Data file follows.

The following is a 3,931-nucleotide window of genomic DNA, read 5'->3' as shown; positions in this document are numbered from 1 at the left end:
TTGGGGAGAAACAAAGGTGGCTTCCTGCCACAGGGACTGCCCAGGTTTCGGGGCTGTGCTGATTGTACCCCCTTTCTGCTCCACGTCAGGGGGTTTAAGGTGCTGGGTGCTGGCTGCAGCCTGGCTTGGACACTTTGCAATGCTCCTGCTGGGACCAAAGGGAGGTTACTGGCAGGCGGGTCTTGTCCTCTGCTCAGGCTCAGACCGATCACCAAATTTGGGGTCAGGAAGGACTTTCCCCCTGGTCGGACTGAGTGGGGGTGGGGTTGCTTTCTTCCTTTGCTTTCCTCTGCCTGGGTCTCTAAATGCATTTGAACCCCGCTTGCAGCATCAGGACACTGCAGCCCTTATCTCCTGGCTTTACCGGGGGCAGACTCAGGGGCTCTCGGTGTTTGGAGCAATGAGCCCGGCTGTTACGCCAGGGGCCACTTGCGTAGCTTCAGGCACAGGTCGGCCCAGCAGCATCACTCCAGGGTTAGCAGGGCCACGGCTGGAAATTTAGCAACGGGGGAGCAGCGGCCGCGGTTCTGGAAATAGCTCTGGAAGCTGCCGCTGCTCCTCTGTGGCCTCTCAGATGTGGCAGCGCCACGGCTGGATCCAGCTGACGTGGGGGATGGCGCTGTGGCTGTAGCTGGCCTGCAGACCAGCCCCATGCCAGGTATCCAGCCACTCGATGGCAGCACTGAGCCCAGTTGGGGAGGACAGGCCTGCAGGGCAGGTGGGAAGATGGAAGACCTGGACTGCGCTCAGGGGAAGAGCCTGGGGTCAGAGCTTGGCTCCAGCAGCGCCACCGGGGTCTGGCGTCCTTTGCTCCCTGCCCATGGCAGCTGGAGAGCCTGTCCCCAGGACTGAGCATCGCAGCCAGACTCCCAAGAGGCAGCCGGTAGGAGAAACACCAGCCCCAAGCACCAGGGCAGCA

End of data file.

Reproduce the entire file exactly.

The following is a 3,931-nucleotide window of genomic DNA, read 5'->3' as shown; positions in this document are numbered from 1 at the left end:
TTGGGGAGAAACAAAGGTGGCTTCCTGCCACAGGGACTGCCCAGGTTTCGGGGCTGTGCTGATTGTACCCCCTTTCTGCTCCACGTCAGGGGGTTTAAGGTGCTGGGTGCTGGCTGCAGCCTGGCTTGGACACTTTGCAATGCTCCTGCTGGGACCAAAGGGAGGTTACTGGCAGGCGGGTCTTGTCCTCTGCTCAGGCTCAGACCGATCACCAAATTTGGGGTCAGGAAGGACTTTCCCCCTGGTCGGACTGAGTGGGGGTGGGGTTGCTTTCTTCCTTTGCTTTCCTCTGCCTGGGTCTCTAAATGCATTTGAACCCCGCTTGCAGCATCAGGACACTGCAGCCCTTATCTCCTGGCTTTACCGGGGGCAGACTCAGGGGCTCTCGGTGTTTGGAGCAATGAGCCCGGCTGTTACGCCAGGGGCCACTTGCGTAGCTTCAGGCACAGGTCGGCCCAGCAGCATCACTCCAGGGTTAGCAGGGCCACGGCTGGAAATTTAGCAACGGGGGAGCAGCGGCCGCGGTTCTGGAAATAGCTCTGGAAGCTGCCGCTGCTCCTCTGTGGCCTCTCAGATGTGGCAGCGCCACGGCTGGATCCAGCTGACGTGGGGGATGGCGCTGTGGCTGTAGCTGGCCTGCAGACCAGCCCCATGCCAGGTATCCAGCCACTCGATGGCAGCACTGAGCCCAGTTGGGGAGGACAGGCCTGCAGGGCAGGTGGGAAGATGGAAGACCTGGACTGCGCTCAGGGGAAGAGCCTGGGGTCAGAGCTTGGCTCCAGCAGCGCCACCGGGGTCTGGCGTCCTTTGCTCCCTGCCCATGGCAGCTGGAGAGCCTGTCCCCAGGACTGAGCATCGCAGCCAGACTCCCAAGAGGCAGCCGGTAGGAGAAACACCAGCCCCAAGCACCAGGGCAGCA